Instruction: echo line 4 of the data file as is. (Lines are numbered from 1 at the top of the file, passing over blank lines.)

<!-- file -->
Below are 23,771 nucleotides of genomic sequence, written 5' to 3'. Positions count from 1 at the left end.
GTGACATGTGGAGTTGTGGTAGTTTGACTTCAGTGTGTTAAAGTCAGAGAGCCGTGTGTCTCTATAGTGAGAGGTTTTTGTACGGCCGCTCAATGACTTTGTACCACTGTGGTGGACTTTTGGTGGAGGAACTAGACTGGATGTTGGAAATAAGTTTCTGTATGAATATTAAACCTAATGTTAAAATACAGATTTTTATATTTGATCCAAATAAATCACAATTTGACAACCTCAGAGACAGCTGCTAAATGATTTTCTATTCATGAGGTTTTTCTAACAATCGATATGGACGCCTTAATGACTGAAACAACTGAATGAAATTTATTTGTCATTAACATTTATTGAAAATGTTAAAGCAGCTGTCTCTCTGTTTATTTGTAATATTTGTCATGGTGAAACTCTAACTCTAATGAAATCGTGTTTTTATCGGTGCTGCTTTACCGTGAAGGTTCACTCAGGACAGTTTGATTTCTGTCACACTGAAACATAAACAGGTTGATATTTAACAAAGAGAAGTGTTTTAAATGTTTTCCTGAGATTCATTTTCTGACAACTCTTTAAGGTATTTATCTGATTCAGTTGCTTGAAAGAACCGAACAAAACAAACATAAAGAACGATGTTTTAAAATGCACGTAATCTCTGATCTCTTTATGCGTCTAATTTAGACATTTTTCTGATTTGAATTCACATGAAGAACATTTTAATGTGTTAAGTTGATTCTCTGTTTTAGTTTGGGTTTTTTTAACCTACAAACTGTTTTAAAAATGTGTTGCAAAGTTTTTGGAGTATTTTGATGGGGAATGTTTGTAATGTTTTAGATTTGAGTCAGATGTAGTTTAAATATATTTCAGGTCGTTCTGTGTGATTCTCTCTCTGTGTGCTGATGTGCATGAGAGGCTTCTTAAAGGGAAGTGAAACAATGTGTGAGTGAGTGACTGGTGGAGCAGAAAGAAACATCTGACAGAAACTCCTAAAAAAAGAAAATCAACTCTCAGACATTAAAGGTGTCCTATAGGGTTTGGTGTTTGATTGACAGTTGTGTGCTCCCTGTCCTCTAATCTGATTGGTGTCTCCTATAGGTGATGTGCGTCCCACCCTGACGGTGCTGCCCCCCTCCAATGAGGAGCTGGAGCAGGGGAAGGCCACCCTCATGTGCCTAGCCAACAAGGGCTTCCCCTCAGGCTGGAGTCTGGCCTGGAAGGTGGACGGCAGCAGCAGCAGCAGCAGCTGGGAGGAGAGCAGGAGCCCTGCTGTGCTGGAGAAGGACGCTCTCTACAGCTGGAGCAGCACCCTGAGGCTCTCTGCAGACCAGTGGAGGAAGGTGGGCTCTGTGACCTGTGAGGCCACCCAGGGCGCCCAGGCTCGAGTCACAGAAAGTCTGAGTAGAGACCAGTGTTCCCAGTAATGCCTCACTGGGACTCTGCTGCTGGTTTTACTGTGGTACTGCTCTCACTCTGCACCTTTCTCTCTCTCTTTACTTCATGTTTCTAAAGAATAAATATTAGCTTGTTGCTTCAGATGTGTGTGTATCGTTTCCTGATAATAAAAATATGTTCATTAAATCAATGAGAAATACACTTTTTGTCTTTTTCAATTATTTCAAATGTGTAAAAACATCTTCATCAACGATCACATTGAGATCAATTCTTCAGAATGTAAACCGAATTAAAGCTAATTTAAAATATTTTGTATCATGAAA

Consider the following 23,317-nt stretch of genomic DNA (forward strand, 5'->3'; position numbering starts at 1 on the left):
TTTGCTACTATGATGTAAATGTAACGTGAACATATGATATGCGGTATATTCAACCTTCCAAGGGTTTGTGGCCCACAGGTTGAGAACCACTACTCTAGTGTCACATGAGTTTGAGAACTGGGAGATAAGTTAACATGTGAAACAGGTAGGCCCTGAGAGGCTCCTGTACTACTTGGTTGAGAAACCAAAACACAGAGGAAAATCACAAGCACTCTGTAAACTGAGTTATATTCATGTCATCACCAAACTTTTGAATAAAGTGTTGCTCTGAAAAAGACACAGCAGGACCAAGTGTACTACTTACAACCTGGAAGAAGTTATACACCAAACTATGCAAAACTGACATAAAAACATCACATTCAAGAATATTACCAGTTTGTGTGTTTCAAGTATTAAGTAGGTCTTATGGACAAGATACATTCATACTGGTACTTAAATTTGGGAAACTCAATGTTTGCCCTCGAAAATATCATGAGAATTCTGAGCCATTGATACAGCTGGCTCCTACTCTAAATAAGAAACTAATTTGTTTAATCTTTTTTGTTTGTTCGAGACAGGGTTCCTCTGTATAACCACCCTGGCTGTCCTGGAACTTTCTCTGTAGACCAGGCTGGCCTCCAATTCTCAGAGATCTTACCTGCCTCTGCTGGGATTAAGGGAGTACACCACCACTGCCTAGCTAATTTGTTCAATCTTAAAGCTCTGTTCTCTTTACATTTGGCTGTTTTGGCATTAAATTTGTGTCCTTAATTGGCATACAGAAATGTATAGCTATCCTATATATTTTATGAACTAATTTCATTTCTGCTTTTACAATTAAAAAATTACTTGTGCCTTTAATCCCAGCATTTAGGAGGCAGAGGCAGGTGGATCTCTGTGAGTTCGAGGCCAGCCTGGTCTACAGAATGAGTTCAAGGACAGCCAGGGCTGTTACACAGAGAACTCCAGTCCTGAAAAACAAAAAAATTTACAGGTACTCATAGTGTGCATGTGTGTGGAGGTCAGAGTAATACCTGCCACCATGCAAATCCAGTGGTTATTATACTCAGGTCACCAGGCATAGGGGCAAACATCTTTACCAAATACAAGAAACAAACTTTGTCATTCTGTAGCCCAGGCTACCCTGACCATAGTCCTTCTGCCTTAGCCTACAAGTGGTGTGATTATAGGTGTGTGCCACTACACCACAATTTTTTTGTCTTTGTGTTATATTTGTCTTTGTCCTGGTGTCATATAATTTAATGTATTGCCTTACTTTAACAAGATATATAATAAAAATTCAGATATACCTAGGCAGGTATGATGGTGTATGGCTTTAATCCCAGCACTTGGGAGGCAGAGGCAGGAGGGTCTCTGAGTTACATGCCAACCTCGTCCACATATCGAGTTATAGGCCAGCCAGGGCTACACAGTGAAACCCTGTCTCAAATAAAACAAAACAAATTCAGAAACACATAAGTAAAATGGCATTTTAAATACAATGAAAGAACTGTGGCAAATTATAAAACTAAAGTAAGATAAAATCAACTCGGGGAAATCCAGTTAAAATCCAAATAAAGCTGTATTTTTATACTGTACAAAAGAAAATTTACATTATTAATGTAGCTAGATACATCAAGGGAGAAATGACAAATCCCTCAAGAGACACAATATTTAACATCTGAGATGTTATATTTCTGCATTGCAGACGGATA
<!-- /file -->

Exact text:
TTTGCTACTATGATGTAAATGTAACGTGAACATATGATATGCGGTATATTCAACCTTCCAAGGGTTTGTGGCCCACAGGTTGAGAACCACTACTCTAGTGTCACATGAGTTTGAGAACTGGGAGATAAGTTAACATGTGAAACAGGTAGGCCCTGAGAGGCTCCTGTACTACTTGGTTGAGAAACCAAAACACAGAGGAAAATCACAAGCACTCTGTAAACTGAGTTATATTCATGTCATCACCAAACTTTTGAATAAAGTGTTGCTCTGAAAAAGACACAGCAGGACCAAGTGTACTACTTACAACCTGGAAGAAGTTATACACCAAACTATGCAAAACTGACATAAAAACATCACATTCAAGAATATTACCAGTTTGTGTGTTTCAAGTATTAAGTAGGTCTTATGGACAAGATACATTCATACTGGTACTTAAATTTGGGAAACTCAATGTTTGCCCTCGAAAATATCATGAGAATTCTGAGCCATTGATACAGCTGGCTCCTACTCTAAATAAGAAACTAATTTGTTTAATCTTTTTTGTTTGTTCGAGACAGGGTTCCTCTGTATAACCACCCTGGCTGTCCTGGAACTTTCTCTGTAGACCAGGCTGGCCTCCAATTCTCAGAGATCTTACCTGCCTCTGCTGGGATTAAGGGAGTACACCACCACTGCCTAGCTAATTTGTTCAATCTTAAAGCTCTGTTCTCTTTACATTTGGCTGTTTTGGCATTAAATTTGTGTCCTTAATTGGCATACAGAAATGTATAGCTATCCTATATATTTTATGAACTAATTTCATTTCTGCTTTTACAATTAAAAAATTACTTGTGCCTTTAATCCCAGCATTTAGGAGGCAGAGGCAGGTGGATCTCTGTGAGTTCGAGGCCAGCCTGGTCTACAGAATGAGTTCAAGGACAGCCAGGGCTGTTACACAGAGAACTCCAGTCCTGAAAAACAAAAAAATTTACAGGTACTCATAGTGTGCATGTGTGTGGAGGTCAGAGTAATACCTGCCACCATGCAAATCCAGTGGTTATTATACTCAGGTCACCAGGCATAGGGGCAAACATCTTTACCAAATACAAGAAACAAACTTTGTCATTCTGTAGCCCAGGCTACCCTGACCATAGTCCTTCTGCCTTAGCCTACAAGTGGTGTGATTATAGGTGTGTGCCACTACACCACAATTTTTTTGTCTTTGTGTTATATTTGTCTTTGTCCTGGTGTCATATAATTTAATGTATTGCCTTACTTTAACAAGATATATAATAAAAATTCAGATATACCTAGGCAGGTATGATGGTGTATGGCTTTAATCCCAGCACTTGGGAGGCAGAGGCAGGAGGGTCTCTGAGTTACATGCCAACCTCGTCCACATATCGAGTTATAGGCCAGCCAGGGCTACACAGTGAAACCCTGTCTCAAATAAAACAAAACAAATTCAGAAACACATAAGTAAAATGGCATTTTAAATACAATGAAAGAACTGTGGCAAATTATAAAACTAAAGTAAGATAAAATCAACTCGGGGAAATCCAGTTAAAATCCAAATAAAGCTGTATTTTTATACTGTACAAAAGAAAATTTACATTATTAATGTAGCTAGATACATCAAGGGAGAAATGACAAATCCCTCAAGAGACACAATATTTAACATCTGAGATGTTATATTTCTGCATTGCAGACGGATA